The most important book written in the last 50 years is The Limits To Growth written in 1972 by three scientists from MIT created a computer model that analyzed global resource consumption and production. Their results shocked the world and created stirring conversation about global 'overshoot,' or resource use beyond the carrying capacity of the planet. Their work has been validated over time, republished updated time and again yet we continue with an economic growth model.

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Sounds super interesting! I'm going to have to rename my reading list to "the Glen Brown's reccomendation list" soon, haha!

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Lol! Kareem I would never give you anything but a great book...however poorly I spell the authors name.

Mariana Mazzucato is the correct spelling of The Entrepreneurial State: Debunking public VS. Private SECTOR Myths...THE American public paid for Apple and in return Steve Jobs avoided taxes

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Gret work Kareem! Anti- trust laws for sure. And far more progressive tax on Wealth- "His so-called generosity obscures the fact that the world would be in less need of charity if Buffett, and other investors like him, hadn’t been able to accumulate so much wealth in the first place." Here is the heart of the problem. Accumulating Obscene wealth is not just accepted in our society but makes you a success in our Society. When we know that no man deserves that much more than the poorest man.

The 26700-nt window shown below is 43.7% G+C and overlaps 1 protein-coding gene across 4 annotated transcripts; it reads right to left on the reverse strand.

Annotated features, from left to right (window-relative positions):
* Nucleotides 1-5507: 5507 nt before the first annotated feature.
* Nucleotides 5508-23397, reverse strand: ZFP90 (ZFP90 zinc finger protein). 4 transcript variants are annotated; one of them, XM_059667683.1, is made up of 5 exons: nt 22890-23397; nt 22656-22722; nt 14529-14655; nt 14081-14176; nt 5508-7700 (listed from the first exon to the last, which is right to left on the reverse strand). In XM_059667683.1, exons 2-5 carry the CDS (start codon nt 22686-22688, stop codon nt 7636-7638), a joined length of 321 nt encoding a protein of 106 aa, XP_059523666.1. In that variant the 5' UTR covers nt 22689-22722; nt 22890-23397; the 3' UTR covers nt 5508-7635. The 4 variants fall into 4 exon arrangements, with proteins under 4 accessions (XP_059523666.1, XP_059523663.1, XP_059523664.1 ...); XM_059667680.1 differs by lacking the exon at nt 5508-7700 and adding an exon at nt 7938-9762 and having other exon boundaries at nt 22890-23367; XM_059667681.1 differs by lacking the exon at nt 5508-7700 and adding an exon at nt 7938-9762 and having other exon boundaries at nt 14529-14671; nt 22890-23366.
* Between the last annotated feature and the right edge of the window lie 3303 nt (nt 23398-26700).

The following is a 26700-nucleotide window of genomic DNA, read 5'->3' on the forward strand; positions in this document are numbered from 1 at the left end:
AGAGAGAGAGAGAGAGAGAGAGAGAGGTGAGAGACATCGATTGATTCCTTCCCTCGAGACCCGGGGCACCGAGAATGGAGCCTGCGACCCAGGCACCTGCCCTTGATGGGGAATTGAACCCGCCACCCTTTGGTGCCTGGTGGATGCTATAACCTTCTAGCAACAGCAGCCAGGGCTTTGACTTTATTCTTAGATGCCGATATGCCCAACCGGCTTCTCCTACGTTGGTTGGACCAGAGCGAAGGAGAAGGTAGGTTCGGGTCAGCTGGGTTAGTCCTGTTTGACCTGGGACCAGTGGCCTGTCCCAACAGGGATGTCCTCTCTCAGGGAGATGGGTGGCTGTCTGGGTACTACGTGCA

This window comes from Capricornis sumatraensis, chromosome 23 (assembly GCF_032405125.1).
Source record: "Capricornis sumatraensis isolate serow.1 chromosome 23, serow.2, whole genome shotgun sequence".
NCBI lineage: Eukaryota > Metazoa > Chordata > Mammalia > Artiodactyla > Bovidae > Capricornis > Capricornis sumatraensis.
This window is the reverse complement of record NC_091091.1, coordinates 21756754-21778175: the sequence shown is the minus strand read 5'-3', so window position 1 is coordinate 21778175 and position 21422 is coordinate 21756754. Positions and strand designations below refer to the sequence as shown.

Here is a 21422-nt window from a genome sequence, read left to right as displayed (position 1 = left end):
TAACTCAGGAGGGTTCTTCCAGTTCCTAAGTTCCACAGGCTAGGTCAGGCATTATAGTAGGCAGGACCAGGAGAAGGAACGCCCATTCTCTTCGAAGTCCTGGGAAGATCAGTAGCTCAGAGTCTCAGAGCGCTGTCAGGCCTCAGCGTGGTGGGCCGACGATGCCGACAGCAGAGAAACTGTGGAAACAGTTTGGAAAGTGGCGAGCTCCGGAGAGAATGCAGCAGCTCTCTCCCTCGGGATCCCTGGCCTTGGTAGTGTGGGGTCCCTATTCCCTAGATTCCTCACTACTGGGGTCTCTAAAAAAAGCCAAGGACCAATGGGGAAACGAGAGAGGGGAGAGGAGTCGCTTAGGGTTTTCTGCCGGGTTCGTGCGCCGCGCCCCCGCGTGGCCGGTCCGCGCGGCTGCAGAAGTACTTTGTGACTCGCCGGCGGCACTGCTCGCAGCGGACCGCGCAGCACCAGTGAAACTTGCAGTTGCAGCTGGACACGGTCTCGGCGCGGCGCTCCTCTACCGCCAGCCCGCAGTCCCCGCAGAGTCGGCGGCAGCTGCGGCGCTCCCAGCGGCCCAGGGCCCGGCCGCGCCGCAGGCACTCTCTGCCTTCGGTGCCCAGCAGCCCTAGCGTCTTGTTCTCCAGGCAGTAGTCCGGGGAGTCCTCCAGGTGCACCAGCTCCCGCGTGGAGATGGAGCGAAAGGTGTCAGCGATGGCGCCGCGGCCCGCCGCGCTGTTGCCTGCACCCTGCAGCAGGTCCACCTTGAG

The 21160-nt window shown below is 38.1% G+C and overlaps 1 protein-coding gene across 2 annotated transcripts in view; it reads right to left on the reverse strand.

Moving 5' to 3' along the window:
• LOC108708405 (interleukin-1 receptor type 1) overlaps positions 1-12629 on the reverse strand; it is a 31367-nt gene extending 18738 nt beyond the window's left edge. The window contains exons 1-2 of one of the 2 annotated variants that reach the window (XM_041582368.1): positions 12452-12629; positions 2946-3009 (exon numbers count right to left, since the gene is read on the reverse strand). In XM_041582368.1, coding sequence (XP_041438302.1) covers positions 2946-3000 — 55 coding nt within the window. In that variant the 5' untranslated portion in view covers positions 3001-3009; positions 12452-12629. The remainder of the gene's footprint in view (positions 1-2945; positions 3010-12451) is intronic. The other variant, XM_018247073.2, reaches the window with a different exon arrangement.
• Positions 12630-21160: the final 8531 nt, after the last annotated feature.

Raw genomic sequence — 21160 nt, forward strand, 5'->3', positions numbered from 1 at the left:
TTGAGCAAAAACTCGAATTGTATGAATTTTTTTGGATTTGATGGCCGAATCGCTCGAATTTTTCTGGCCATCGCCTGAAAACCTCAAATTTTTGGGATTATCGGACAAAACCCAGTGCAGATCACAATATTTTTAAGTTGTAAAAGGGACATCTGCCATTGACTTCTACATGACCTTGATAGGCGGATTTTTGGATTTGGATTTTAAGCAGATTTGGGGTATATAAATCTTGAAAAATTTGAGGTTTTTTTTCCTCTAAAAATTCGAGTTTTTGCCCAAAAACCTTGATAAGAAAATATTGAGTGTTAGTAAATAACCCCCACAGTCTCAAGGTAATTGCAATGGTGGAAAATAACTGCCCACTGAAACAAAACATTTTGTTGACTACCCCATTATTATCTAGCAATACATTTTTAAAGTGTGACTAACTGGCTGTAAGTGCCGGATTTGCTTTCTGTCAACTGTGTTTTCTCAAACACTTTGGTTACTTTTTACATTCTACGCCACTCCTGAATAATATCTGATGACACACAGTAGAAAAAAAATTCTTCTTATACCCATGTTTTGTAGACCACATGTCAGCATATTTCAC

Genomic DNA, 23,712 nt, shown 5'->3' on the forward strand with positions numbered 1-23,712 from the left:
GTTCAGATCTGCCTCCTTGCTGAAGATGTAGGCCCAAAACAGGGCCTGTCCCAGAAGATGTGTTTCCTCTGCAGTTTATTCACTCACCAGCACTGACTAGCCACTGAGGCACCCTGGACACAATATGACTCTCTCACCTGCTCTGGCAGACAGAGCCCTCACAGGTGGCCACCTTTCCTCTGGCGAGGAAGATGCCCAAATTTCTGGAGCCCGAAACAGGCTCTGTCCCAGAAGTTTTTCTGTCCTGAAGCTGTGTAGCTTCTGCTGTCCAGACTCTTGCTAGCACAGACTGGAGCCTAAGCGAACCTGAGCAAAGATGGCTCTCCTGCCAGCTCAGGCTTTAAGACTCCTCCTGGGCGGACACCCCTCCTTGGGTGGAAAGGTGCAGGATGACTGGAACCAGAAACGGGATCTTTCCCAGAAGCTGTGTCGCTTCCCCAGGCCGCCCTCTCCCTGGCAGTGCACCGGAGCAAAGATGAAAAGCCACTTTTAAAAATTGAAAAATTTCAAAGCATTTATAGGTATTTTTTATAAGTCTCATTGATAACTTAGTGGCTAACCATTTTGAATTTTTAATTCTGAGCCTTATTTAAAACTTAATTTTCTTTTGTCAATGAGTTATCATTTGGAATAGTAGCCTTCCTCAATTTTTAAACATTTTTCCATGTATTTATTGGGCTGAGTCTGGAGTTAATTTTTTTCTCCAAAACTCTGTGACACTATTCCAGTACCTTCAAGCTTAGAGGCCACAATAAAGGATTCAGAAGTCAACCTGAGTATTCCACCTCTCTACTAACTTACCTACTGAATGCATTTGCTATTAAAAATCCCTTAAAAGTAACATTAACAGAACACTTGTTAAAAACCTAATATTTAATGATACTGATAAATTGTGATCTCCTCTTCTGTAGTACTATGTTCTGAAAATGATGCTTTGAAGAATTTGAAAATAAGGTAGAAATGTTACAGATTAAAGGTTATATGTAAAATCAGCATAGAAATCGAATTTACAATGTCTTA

Setting limits is something we stay away from. Not setting limits has put everything out of balance.

Setting limits is our only way out of our wreckage.

Here are some reasons why buybacks are considered bad:

Buybacks can be used to cover up stock issuance to managers.

Buybacks may allow managers to enrich themselves at the expense of shareholders.

Buybacks can starve the business of money needed in other areas, such as research and development or investment into new products and facilities.

Buybacks falsely inflate the share price, meaning the boost is temporary.

Buybacks may not always be the best use of capital for a company, which may hurt its value down the road, adversely impacting investors.

Stock buybacks made as open-market repurchases make no contribution to the productive capabilities of the firm.